Thollem McDonas Interview (part 2/3)

On Debussy's piano

You are involved in so many projects, which is the “dimension” you prefer: in solo, in bands, in orchestra (I see that for this year you’ll be guiding the Estamos Ensemble)? In particular, I’m curious about the “duo” asset, and I refer to your collaboration with Rivera, Guazzaloca and Scodanibbio.

It’s my favourite way to improvise with others, because to me it’s like a real conversation, there is a real powerful direct connection in a duo.

The solo performance instead: is it something you totally control or you get astonished from?

I think that I’m more surprised when I play with other people, there’s more improvisation than when I’m playing alone, although there is a lot of improvisation even when I’m playing alone…so I do get surprised of what I’m doing, but it’s a totally different form of control.
When I’m playing with other people my intention is to respond to them, it creates new idea from me; when I’m playing solo, using little pieces of my own compositions combining them in spontaneous way, it creates new ways to develop ideas.

Examining the word “respond” (to others) I think to “responsability” as the ability to respond: do you feel a responsability when playing with other musician and a sort of abandon when playing alone?

I always feel a sort of responsability to the audience. I approach a solo concert differently depending on the audience and the context, as I think it’s important to partecipate in a way that is meaningful to the people as well as myself. When there’s nobody else making sounds I feel that I can go much deeper into myself.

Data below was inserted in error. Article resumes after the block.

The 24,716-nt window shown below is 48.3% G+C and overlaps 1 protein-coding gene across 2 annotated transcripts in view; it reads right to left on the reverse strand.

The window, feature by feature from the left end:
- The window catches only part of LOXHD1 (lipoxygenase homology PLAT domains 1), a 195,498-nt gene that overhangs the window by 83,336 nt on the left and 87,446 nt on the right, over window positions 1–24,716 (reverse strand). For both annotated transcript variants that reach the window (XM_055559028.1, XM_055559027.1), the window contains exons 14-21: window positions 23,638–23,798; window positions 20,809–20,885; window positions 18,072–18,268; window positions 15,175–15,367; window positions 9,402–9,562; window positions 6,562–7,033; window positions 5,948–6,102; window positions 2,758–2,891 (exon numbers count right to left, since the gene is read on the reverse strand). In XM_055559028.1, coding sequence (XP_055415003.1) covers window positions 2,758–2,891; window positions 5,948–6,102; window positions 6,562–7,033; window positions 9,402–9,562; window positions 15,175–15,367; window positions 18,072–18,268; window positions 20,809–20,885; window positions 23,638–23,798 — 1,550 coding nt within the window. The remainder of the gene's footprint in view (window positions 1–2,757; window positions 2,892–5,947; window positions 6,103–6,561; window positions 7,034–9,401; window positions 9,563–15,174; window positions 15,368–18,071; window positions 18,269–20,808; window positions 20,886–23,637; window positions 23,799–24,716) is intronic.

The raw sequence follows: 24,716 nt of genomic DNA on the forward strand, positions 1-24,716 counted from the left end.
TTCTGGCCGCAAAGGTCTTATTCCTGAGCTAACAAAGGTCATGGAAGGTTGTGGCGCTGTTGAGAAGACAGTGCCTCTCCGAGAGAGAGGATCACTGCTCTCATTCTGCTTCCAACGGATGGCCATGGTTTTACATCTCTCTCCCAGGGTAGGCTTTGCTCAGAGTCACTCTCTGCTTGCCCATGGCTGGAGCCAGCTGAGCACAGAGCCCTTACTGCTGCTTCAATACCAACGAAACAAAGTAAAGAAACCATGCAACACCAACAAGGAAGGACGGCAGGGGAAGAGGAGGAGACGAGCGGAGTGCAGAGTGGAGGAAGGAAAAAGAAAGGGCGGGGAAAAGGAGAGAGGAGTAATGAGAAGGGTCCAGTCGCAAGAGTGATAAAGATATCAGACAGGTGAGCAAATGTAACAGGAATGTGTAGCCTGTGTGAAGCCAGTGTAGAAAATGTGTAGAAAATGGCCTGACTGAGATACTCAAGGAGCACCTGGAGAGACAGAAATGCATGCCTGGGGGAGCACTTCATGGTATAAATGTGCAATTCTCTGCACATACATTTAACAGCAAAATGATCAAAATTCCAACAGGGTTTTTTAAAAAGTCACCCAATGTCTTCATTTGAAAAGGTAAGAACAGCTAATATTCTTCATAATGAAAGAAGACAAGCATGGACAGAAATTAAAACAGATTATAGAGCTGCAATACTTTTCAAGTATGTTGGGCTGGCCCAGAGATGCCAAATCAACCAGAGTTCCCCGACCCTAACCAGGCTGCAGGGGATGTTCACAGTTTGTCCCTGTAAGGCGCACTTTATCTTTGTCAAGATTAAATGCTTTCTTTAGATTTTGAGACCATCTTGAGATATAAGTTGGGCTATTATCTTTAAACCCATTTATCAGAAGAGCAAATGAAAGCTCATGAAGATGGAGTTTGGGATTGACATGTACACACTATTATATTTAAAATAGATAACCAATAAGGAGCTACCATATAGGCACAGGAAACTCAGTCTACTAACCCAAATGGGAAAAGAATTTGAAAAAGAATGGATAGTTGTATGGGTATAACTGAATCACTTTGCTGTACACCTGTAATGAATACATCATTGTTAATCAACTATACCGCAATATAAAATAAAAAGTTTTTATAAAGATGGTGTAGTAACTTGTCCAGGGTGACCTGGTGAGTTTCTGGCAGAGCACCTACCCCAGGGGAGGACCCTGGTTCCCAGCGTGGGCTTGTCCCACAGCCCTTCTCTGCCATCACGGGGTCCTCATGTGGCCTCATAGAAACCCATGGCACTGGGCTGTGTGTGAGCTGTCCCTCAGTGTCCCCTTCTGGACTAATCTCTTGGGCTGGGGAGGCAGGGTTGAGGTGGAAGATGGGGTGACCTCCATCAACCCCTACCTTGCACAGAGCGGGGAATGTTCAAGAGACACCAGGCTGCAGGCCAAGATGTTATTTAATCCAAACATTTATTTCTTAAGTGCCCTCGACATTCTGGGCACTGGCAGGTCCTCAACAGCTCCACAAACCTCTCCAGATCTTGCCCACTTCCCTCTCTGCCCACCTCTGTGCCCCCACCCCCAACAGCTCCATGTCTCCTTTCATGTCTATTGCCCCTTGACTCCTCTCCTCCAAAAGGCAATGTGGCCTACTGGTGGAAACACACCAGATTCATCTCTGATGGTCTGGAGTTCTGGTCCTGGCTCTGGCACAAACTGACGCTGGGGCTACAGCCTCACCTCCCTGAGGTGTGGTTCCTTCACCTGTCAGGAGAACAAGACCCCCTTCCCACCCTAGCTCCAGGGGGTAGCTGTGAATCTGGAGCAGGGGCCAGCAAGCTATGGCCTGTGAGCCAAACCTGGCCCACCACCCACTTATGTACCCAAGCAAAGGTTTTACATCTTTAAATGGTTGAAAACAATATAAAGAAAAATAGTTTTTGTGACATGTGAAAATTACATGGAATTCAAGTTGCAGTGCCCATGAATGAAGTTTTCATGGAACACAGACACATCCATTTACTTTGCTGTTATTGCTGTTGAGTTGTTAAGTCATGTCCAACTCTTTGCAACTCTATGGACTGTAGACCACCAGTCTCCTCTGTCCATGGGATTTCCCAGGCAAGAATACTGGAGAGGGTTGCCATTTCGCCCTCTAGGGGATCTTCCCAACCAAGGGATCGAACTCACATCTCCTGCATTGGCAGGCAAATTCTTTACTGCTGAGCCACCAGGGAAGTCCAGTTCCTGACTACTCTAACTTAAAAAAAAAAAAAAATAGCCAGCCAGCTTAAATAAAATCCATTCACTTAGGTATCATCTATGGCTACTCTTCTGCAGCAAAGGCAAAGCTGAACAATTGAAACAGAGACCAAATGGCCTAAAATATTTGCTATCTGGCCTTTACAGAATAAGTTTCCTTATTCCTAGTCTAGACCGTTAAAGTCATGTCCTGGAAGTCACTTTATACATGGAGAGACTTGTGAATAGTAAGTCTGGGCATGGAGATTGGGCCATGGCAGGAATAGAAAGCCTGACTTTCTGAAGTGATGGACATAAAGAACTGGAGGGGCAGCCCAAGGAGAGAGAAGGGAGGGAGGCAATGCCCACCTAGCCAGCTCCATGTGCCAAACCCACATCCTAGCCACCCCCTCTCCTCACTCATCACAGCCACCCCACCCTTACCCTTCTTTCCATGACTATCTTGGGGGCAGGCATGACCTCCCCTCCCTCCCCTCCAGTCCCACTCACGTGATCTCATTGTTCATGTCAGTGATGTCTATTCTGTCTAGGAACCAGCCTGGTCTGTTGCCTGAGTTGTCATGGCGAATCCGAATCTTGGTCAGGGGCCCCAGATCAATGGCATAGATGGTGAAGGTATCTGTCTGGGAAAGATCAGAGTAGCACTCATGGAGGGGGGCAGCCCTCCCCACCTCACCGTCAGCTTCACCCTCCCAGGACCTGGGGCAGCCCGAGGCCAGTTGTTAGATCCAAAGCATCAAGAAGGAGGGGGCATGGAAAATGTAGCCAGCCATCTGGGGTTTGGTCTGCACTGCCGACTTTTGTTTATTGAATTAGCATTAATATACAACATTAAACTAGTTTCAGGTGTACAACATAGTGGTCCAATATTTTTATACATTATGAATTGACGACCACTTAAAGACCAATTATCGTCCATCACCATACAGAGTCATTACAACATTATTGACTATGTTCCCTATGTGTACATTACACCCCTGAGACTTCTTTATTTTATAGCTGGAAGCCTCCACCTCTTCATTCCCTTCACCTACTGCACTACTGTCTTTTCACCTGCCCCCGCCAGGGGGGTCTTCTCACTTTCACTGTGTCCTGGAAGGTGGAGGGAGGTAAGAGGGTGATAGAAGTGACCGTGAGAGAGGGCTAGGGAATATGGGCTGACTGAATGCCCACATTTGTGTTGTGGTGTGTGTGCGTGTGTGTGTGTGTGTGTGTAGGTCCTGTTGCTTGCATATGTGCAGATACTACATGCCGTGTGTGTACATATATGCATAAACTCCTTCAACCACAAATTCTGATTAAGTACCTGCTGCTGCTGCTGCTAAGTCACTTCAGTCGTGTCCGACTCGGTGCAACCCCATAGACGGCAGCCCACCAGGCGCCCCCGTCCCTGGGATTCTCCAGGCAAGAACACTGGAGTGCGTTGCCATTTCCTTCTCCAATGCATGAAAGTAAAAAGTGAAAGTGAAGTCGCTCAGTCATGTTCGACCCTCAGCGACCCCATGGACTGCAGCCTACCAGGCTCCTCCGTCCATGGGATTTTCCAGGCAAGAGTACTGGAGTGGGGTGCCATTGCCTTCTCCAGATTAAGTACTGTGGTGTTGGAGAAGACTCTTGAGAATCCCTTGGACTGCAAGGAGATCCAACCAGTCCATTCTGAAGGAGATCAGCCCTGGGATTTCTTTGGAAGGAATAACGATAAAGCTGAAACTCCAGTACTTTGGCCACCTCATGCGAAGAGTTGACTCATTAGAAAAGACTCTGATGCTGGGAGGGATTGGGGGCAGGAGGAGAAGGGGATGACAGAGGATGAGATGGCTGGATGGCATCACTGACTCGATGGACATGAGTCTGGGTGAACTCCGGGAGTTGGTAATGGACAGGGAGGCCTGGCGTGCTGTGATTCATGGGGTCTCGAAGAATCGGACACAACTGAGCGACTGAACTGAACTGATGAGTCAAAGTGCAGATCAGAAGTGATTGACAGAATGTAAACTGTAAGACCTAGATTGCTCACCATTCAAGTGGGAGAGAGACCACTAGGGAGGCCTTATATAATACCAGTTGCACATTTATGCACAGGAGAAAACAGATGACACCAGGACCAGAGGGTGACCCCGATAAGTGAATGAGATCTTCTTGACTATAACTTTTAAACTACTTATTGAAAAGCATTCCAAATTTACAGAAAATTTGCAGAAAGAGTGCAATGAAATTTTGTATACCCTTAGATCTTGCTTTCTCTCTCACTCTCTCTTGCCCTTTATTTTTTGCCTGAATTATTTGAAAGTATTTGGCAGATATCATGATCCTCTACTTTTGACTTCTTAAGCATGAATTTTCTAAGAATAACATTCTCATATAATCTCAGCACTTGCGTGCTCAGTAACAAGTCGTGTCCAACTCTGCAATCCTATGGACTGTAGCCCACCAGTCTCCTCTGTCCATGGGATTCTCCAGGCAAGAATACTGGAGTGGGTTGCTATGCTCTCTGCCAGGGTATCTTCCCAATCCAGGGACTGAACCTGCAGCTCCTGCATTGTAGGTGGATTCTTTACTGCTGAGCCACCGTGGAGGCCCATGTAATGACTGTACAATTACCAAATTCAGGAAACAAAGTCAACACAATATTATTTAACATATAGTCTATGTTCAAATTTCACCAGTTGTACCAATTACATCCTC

Having you performed in so many and so various contexts and venues, how do you relate with the space and the presences around the piano when you play solo?

It’s something difficult, for sure. For instance just the other day I was playing in the Teatro Rifugio in Livorno (ndr: a “social center”), which can contain about 60 people, and they were 70, it was very compact! So that is for me the easiest way to play: a small intimate space full of people excited about what I’m doing.
It’s just impossible to compare those kind of situations with the performances I had in demostrations or even in riots… in that situations there’s so much going on, and you focus on just the music, while in this small and intimate contexts i also focus on the audience, I feel the audience and its energy, I feed with that energy and I love that energy.

Do you play only piano or other instruments?

I play trumpets and hand-drums percussion but never live. But the only trumpet I had was stolen about 10 years ago, so maybe someone is playing it now more than I did! (LOL)

Do you have any preferences about pianos? I think to the pianist as someone who’s always trying to give the best but not on his personal instrument.

I slip with a different oiano every night! (LOL)
I think is part of the training for a pianist to be able to become familiar with a different piano everyday, and quickly!